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Basel III and Liquidity Standard Status Quo and Next Steps

Dr. Georg von Pfstl PRMIA Frankfurt Chapter, Sept. 2011


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Agenda

Basel III Status Quo Basel III Implications & Implementation Challenges Basel III Liquidity Standard

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Key topics of Basel III will be implemented through an EU Regulation no further translation into national law required
From Basel II to Basel III
Basel 2.5 Legal basis (EU) CRD (2009/111/EC) published in the Official Journal (Nov. 2009) (CRD II) transposed into national law CRD (2010/76/EU) published in the Official Journal (Dec. 2010) (CRD III) partially transposed into national law Basel III CRD IV (package of two legal instruments: Directive and Regulation)

Status European/ national implementation and coming into force

Basel III published by the BCBS in Dec. 2010 (rev. version of capital framework June 2011) Proposals of Directive and Regulation published by the European Commission in July 2011 Directive: to be translated into national law till 31 Dec. 2012; Regulation: no national translation required 01 Jan. 2013 (with transition periods till 2019) Regulation definition of capital liquidity risk leverage ratio counterparty credit risk single rule book (through Regulation) Directive capital buffers enhanced governance sanctions enhanced supervision
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Coming into force Topics

31 Dec., 2010 large exposures securitization hybrid capital instruments liquidity risk management cross border supervision

31 Dec. 2011 re-securitization disclosure securitization risks trading book Remuneration policies

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The new liquidity ratios are the key challenge for most banks as they influence liquidity and funding strategy, pricing and the business model
Accenture estimated impact of Basel III (1/2) Topic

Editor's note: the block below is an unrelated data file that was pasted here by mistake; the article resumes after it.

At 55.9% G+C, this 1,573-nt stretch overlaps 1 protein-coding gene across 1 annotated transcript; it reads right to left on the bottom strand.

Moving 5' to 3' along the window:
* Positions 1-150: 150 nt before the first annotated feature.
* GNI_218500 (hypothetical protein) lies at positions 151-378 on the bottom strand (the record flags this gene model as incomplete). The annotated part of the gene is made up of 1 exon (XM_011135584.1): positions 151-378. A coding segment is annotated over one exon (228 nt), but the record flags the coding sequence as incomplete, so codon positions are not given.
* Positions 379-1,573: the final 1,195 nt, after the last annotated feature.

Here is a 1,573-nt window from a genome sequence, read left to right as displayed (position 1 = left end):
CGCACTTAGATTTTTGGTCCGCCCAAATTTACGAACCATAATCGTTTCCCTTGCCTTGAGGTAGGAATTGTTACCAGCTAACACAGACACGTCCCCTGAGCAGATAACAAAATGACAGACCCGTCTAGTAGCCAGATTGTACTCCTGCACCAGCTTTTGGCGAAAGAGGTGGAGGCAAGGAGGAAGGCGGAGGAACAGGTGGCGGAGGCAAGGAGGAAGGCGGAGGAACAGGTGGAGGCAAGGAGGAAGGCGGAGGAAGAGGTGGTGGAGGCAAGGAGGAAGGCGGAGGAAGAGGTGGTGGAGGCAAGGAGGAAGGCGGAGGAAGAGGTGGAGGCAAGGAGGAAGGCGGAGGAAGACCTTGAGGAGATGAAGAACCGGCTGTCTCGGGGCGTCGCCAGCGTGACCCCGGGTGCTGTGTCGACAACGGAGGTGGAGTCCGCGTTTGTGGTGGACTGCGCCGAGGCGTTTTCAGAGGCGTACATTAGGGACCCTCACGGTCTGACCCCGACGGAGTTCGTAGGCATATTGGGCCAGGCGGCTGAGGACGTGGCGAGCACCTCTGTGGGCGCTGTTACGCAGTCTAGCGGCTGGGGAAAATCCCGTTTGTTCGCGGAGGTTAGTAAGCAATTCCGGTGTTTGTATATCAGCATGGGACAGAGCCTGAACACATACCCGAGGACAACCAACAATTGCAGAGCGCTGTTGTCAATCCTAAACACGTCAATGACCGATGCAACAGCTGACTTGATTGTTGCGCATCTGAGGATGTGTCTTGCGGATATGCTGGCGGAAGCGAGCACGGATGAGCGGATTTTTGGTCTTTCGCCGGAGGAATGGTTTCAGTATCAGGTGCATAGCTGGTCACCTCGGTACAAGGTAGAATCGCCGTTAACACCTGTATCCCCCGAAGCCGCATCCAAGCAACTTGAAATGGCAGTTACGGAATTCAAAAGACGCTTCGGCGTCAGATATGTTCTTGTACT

Definition of capital

Brief description Impact


New definition of capital to increase quality, consistency and transparency of the capital base New leverage ratio as a supplementary measure to the risk-based Basel II framework Introduction of a short-term LCR and a longer-term NSFR High

Potential impact for banks* Explanation/remarks


New definition of capital leads to a significant reduction of the capital ratios build up of capital (quantitative/qualitative), e.g. by issuing capital instruments or retaining earnings Leverage Ratio (design: Tier 1 capital/total exposure; gross ratio calibration: 3%) might narrow the scope of action for banks given the existing capital Ratios require increase of high quality liquid assets and change of funding mix which leads to higher liquidity costs. Further banks are expected to adhere to the sound principles of liquidity risk management Enhanced risk coverage (CCR; CVA; wrong way risk; asset value correlation for large financial institutions; CCP) leads to an increase of capital requirements for the trading book and complex securitization exposures

Leverage ratio

Medium

Liquidity standards

High

Counterparty credit risk (CCR)

Higher capital requirements for CCR arising from derivatives, repos and securities financing activities

Medium to High**

* Rough assessment; impact depends on bank specifics ** Depending on trading book and investment bank activities

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The discussed measures for SIFIs might have a material impact on those institutions. The definition of SIFIs is currently in discussion